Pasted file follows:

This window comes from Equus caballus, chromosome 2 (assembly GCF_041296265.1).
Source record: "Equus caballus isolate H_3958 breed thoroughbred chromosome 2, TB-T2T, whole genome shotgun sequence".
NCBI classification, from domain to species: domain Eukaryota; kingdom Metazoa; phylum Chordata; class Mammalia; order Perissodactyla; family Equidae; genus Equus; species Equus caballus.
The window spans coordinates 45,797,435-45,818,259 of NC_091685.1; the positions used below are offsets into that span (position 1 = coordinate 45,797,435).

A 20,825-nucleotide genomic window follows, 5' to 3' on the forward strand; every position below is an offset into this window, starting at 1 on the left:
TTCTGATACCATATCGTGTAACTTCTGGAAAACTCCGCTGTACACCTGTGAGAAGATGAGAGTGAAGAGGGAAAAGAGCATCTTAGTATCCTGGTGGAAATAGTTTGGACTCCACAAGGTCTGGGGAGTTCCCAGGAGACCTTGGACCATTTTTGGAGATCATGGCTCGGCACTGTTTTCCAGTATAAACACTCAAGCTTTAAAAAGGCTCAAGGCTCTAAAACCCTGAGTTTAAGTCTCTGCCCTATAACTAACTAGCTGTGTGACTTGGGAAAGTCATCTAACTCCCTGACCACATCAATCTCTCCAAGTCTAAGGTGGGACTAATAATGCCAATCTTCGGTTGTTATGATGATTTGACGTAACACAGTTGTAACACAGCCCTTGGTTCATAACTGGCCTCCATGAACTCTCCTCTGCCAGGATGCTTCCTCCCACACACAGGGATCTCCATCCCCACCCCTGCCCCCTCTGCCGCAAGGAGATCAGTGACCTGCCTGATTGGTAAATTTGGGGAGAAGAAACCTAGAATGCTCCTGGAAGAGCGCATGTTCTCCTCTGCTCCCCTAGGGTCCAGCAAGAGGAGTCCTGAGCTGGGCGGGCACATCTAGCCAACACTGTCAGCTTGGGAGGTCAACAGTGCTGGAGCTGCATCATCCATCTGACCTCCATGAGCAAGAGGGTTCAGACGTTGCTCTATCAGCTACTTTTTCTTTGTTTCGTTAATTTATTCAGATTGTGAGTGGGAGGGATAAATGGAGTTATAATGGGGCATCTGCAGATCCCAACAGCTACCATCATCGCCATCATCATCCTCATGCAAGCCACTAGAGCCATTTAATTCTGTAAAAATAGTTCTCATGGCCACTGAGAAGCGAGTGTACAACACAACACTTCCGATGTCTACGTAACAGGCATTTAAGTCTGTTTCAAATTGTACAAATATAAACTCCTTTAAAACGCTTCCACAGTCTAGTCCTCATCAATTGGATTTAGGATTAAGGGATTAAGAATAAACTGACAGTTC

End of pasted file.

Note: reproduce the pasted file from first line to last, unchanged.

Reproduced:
This window comes from Equus caballus, chromosome 2 (assembly GCF_041296265.1).
Source record: "Equus caballus isolate H_3958 breed thoroughbred chromosome 2, TB-T2T, whole genome shotgun sequence".
NCBI classification, from domain to species: domain Eukaryota; kingdom Metazoa; phylum Chordata; class Mammalia; order Perissodactyla; family Equidae; genus Equus; species Equus caballus.
The window spans coordinates 45,797,435-45,818,259 of NC_091685.1; the positions used below are offsets into that span (position 1 = coordinate 45,797,435).

A 20,825-nucleotide genomic window follows, 5' to 3' on the forward strand; every position below is an offset into this window, starting at 1 on the left:
TTCTGATACCATATCGTGTAACTTCTGGAAAACTCCGCTGTACACCTGTGAGAAGATGAGAGTGAAGAGGGAAAAGAGCATCTTAGTATCCTGGTGGAAATAGTTTGGACTCCACAAGGTCTGGGGAGTTCCCAGGAGACCTTGGACCATTTTTGGAGATCATGGCTCGGCACTGTTTTCCAGTATAAACACTCAAGCTTTAAAAAGGCTCAAGGCTCTAAAACCCTGAGTTTAAGTCTCTGCCCTATAACTAACTAGCTGTGTGACTTGGGAAAGTCATCTAACTCCCTGACCACATCAATCTCTCCAAGTCTAAGGTGGGACTAATAATGCCAATCTTCGGTTGTTATGATGATTTGACGTAACACAGTTGTAACACAGCCCTTGGTTCATAACTGGCCTCCATGAACTCTCCTCTGCCAGGATGCTTCCTCCCACACACAGGGATCTCCATCCCCACCCCTGCCCCCTCTGCCGCAAGGAGATCAGTGACCTGCCTGATTGGTAAATTTGGGGAGAAGAAACCTAGAATGCTCCTGGAAGAGCGCATGTTCTCCTCTGCTCCCCTAGGGTCCAGCAAGAGGAGTCCTGAGCTGGGCGGGCACATCTAGCCAACACTGTCAGCTTGGGAGGTCAACAGTGCTGGAGCTGCATCATCCATCTGACCTCCATGAGCAAGAGGGTTCAGACGTTGCTCTATCAGCTACTTTTTCTTTGTTTCGTTAATTTATTCAGATTGTGAGTGGGAGGGATAAATGGAGTTATAATGGGGCATCTGCAGATCCCAACAGCTACCATCATCGCCATCATCATCCTCATGCAAGCCACTAGAGCCATTTAATTCTGTAAAAATAGTTCTCATGGCCACTGAGAAGCGAGTGTACAACACAACACTTCCGATGTCTACGTAACAGGCATTTAAGTCTGTTTCAAATTGTACAAATATAAACTCCTTTAAAACGCTTCCACAGTCTAGTCCTCATCAATTGGATTTAGGATTAAGGGATTAAGAATAAACTGACAGTTC